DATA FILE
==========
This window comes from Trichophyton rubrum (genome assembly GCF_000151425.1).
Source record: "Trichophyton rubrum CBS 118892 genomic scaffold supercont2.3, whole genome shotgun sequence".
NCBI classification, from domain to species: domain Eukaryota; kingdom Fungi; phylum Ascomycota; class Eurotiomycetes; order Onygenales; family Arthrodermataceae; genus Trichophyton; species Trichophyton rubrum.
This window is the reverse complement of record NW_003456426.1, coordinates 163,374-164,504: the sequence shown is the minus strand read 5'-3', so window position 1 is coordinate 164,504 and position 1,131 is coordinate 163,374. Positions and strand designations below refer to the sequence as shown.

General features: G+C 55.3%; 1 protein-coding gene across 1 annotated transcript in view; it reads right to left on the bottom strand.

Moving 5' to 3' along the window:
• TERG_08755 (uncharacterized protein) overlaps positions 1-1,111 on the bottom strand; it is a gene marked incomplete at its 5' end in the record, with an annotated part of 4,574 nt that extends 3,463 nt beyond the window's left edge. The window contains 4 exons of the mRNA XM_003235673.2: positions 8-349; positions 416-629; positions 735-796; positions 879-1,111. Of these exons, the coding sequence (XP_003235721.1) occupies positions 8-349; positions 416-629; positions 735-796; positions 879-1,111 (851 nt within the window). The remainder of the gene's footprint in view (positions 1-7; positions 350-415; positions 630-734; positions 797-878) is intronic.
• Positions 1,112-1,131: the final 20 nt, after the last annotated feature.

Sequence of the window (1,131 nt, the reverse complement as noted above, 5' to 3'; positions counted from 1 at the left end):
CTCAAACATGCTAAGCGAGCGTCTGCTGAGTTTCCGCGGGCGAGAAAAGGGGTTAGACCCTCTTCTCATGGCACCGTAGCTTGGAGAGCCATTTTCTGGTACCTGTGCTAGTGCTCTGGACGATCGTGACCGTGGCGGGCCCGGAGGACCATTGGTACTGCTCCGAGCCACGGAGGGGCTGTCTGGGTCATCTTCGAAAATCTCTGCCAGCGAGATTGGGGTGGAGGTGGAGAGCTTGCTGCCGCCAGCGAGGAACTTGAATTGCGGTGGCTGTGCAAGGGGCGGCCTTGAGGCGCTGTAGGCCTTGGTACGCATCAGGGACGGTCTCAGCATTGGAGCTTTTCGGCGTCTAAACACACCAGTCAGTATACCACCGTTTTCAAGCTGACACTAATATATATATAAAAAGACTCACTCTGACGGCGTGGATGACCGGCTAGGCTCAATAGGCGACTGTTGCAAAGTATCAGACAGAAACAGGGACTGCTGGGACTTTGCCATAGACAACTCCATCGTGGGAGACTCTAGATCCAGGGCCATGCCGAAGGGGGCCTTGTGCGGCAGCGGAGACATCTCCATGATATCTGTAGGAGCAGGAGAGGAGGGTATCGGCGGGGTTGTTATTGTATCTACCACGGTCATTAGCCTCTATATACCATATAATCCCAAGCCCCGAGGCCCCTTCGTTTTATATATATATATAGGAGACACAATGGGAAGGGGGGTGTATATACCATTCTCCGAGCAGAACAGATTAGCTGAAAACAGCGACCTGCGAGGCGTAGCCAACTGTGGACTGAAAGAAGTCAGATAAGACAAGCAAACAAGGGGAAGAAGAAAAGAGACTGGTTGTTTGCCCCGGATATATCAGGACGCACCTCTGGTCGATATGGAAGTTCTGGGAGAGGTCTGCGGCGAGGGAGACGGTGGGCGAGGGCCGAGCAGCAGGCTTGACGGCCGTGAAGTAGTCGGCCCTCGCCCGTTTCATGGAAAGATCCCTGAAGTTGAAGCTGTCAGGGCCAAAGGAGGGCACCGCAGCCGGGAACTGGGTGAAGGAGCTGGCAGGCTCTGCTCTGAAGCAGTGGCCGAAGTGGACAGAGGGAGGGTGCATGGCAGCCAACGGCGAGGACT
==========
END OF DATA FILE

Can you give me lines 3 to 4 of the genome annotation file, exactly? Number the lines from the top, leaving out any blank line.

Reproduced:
NCBI classification, from domain to species: domain Eukaryota; kingdom Fungi; phylum Ascomycota; class Eurotiomycetes; order Onygenales; family Arthrodermataceae; genus Trichophyton; species Trichophyton rubrum.
This window is the reverse complement of record NW_003456426.1, coordinates 163,374-164,504: the sequence shown is the minus strand read 5'-3', so window position 1 is coordinate 164,504 and position 1,131 is coordinate 163,374. Positions and strand designations below refer to the sequence as shown.